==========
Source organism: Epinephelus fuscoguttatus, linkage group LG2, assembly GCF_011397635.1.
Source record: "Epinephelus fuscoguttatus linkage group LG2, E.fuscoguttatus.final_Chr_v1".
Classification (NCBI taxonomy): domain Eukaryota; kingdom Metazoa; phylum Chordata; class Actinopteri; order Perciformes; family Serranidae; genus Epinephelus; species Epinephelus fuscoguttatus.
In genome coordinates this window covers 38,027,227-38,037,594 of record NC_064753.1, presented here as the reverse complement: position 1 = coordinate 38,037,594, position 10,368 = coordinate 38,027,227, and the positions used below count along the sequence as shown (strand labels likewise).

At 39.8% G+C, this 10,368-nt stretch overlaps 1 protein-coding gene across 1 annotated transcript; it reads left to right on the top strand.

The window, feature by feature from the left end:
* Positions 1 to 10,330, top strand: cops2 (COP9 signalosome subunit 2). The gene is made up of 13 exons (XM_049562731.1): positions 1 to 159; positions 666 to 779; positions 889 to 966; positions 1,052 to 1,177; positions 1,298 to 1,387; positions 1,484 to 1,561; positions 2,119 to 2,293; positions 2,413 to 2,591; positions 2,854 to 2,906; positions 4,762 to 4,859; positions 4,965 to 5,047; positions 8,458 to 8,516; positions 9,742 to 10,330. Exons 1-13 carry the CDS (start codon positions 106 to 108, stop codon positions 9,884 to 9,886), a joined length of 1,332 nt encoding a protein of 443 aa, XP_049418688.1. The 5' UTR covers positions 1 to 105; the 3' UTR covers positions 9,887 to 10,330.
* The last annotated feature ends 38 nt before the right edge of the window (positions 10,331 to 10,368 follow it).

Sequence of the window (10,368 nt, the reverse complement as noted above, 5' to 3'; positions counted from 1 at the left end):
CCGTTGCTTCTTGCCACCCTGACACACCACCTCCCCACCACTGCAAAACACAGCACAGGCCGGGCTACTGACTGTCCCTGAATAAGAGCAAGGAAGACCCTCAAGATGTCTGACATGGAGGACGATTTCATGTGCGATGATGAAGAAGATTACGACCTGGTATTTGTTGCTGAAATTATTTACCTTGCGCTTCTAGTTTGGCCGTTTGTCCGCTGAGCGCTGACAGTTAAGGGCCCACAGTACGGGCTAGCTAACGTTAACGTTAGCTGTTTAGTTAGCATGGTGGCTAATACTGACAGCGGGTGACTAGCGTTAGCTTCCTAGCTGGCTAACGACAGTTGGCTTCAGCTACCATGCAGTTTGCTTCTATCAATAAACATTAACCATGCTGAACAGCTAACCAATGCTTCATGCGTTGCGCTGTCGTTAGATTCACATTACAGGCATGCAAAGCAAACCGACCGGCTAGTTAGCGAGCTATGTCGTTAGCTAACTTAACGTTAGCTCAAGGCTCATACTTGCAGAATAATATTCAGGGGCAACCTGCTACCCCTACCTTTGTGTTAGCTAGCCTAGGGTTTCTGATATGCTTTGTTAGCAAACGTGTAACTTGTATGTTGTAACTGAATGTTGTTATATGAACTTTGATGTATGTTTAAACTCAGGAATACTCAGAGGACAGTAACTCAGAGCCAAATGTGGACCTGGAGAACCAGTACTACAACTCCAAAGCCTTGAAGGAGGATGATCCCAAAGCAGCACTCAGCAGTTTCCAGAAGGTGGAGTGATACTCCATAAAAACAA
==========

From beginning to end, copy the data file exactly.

Source organism: Epinephelus fuscoguttatus, linkage group LG2, assembly GCF_011397635.1.
Source record: "Epinephelus fuscoguttatus linkage group LG2, E.fuscoguttatus.final_Chr_v1".
Classification (NCBI taxonomy): domain Eukaryota; kingdom Metazoa; phylum Chordata; class Actinopteri; order Perciformes; family Serranidae; genus Epinephelus; species Epinephelus fuscoguttatus.
In genome coordinates this window covers 38,027,227-38,037,594 of record NC_064753.1, presented here as the reverse complement: position 1 = coordinate 38,037,594, position 10,368 = coordinate 38,027,227, and the positions used below count along the sequence as shown (strand labels likewise).

At 39.8% G+C, this 10,368-nt stretch overlaps 1 protein-coding gene across 1 annotated transcript; it reads left to right on the top strand.

The window, feature by feature from the left end:
* Positions 1 to 10,330, top strand: cops2 (COP9 signalosome subunit 2). The gene is made up of 13 exons (XM_049562731.1): positions 1 to 159; positions 666 to 779; positions 889 to 966; positions 1,052 to 1,177; positions 1,298 to 1,387; positions 1,484 to 1,561; positions 2,119 to 2,293; positions 2,413 to 2,591; positions 2,854 to 2,906; positions 4,762 to 4,859; positions 4,965 to 5,047; positions 8,458 to 8,516; positions 9,742 to 10,330. Exons 1-13 carry the CDS (start codon positions 106 to 108, stop codon positions 9,884 to 9,886), a joined length of 1,332 nt encoding a protein of 443 aa, XP_049418688.1. The 5' UTR covers positions 1 to 105; the 3' UTR covers positions 9,887 to 10,330.
* The last annotated feature ends 38 nt before the right edge of the window (positions 10,331 to 10,368 follow it).

Sequence of the window (10,368 nt, the reverse complement as noted above, 5' to 3'; positions counted from 1 at the left end):
CCGTTGCTTCTTGCCACCCTGACACACCACCTCCCCACCACTGCAAAACACAGCACAGGCCGGGCTACTGACTGTCCCTGAATAAGAGCAAGGAAGACCCTCAAGATGTCTGACATGGAGGACGATTTCATGTGCGATGATGAAGAAGATTACGACCTGGTATTTGTTGCTGAAATTATTTACCTTGCGCTTCTAGTTTGGCCGTTTGTCCGCTGAGCGCTGACAGTTAAGGGCCCACAGTACGGGCTAGCTAACGTTAACGTTAGCTGTTTAGTTAGCATGGTGGCTAATACTGACAGCGGGTGACTAGCGTTAGCTTCCTAGCTGGCTAACGACAGTTGGCTTCAGCTACCATGCAGTTTGCTTCTATCAATAAACATTAACCATGCTGAACAGCTAACCAATGCTTCATGCGTTGCGCTGTCGTTAGATTCACATTACAGGCATGCAAAGCAAACCGACCGGCTAGTTAGCGAGCTATGTCGTTAGCTAACTTAACGTTAGCTCAAGGCTCATACTTGCAGAATAATATTCAGGGGCAACCTGCTACCCCTACCTTTGTGTTAGCTAGCCTAGGGTTTCTGATATGCTTTGTTAGCAAACGTGTAACTTGTATGTTGTAACTGAATGTTGTTATATGAACTTTGATGTATGTTTAAACTCAGGAATACTCAGAGGACAGTAACTCAGAGCCAAATGTGGACCTGGAGAACCAGTACTACAACTCCAAAGCCTTGAAGGAGGATGATCCCAAAGCAGCACTCAGCAGTTTCCAGAAGGTGGAGTGATACTCCATAAAAACAA